Tomato, Okra and Corn Soup

I almost didn’t post today – we’re taking the day off, stretching our weekend to four days – and I keep thinking it’s Saturday (“It is!” says Beloved gleefully. “For the next 3 days!”).

Anyhoo, I thought I’d post a beautiful, completely seasonal recipe today.  It’s a reworked version of one I posted 3 years ago, so it’s not exactly new.  What it is, however, is greatly simplified and somewhat improved.

When I posted this recipe originally in late August of 2011, I had not yet discovered the wonder that is a food mill – I was still peeling and seeding tomatoes by hand and pureeing them in the food processor.  A food mill, either a small one, like I used for this particular dish, or a large one, which is indispensable when making and canning huge batches of tomato or apple sauce,  is an absolutely marvelous gadget and I don’t know how I ever managed without either of them.  Basically, I just cut up the tomatoes we’d gotten that week from the CSA – there was quite a variety of them – and cranked them through the small food mill until I had a beautiful puree.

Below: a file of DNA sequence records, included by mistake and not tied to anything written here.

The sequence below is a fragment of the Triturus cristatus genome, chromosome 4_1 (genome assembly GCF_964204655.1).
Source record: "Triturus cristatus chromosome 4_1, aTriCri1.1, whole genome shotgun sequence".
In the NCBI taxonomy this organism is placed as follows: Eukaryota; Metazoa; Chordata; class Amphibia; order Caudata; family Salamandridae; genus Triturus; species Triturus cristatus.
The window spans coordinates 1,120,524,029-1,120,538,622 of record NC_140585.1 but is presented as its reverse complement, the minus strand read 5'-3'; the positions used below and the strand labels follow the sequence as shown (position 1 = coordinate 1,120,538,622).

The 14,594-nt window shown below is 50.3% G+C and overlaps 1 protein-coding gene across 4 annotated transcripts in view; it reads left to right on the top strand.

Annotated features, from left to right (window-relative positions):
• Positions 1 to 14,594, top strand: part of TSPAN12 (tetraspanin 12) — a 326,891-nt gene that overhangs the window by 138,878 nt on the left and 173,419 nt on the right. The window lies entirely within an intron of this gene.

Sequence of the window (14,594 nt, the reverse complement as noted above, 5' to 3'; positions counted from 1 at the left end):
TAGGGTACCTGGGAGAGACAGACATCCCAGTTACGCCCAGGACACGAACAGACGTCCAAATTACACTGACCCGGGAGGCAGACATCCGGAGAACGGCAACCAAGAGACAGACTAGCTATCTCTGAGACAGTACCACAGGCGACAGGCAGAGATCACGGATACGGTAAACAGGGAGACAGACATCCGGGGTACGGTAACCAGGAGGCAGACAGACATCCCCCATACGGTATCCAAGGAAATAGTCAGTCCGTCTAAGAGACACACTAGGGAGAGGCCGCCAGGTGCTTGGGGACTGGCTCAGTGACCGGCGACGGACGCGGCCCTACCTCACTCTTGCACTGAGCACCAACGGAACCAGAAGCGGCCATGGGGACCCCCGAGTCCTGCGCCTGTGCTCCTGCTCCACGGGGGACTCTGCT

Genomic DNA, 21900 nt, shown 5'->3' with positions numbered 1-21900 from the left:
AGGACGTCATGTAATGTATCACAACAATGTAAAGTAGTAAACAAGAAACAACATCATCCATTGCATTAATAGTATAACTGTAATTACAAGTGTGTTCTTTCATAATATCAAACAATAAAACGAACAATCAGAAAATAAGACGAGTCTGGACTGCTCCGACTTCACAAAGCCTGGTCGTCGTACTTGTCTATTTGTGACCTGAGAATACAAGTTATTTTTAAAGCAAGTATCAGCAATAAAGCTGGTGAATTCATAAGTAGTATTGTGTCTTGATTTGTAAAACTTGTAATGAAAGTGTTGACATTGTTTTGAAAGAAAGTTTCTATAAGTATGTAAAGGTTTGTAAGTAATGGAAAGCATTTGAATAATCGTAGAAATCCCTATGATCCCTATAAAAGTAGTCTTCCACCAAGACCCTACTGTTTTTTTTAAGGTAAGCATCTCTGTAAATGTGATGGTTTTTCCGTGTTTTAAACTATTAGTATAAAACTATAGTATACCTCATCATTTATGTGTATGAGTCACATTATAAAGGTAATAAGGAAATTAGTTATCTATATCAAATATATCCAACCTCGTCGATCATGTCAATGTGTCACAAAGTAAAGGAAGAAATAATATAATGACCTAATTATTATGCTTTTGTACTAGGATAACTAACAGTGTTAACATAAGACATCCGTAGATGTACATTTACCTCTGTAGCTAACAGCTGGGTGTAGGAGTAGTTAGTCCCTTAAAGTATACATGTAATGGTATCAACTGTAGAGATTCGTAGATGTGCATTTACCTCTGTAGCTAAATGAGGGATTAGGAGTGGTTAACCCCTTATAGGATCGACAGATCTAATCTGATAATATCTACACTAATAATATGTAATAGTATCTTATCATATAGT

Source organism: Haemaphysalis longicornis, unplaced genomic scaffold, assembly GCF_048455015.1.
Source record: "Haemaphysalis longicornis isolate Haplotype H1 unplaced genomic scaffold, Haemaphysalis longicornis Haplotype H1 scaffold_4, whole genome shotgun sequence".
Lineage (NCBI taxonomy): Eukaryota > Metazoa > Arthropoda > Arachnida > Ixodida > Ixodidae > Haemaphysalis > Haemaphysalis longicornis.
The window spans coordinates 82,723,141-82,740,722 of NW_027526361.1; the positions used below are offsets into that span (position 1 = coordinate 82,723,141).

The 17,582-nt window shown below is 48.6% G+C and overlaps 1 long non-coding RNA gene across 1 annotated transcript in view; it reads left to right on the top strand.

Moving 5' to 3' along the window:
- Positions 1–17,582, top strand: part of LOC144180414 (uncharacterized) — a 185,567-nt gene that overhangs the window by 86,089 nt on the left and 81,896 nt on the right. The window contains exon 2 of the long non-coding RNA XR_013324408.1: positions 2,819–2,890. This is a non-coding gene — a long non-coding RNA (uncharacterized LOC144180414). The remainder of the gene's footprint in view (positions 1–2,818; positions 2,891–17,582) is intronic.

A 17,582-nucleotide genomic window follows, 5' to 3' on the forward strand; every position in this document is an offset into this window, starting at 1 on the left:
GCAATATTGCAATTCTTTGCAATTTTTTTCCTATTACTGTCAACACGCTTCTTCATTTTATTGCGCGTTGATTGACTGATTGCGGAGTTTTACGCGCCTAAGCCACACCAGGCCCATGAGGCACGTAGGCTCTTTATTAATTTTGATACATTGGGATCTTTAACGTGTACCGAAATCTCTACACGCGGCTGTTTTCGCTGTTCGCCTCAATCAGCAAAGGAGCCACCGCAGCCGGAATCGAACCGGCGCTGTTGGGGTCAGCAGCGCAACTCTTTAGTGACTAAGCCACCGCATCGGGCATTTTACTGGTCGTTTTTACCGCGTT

Sooooo much easier than cutting an X in the bottom of the tomatoes, dropping them in boiling water for a minute, shocking them in ice water, then peeling, cutting them in half, squeezing/digging out the seeds then chopping them by hand or running them through the food processor.  Trust me on this.

At any rate, this not only cut down the preparation and cook time, it also allowed me to increase the ratio of tomatoes to chicken stock, which made for a slightly thicker – and much smoother – soup.  I also increased the amount of sweet corn (we are just swimming in it this year) and used Cajun seasoning rather than just cayenne.

The result was simply out of the world.  It was just delicious and I felt so virtuous as I ate it I could barely stand myself.  Literally everything in it, spices aside, was local – the butter from a local dairy that pastures their cows, the tomatoes and okra from our CSA share, the sweet corn from the tiny farmer’s market where we meet our poultry farmer for eggs during the summer, the chicken stock from the backs and feet of the pastured chickens we get from the same farmer, and that I made and canned myself.  “Fresh” doesn’t even begin to describe it.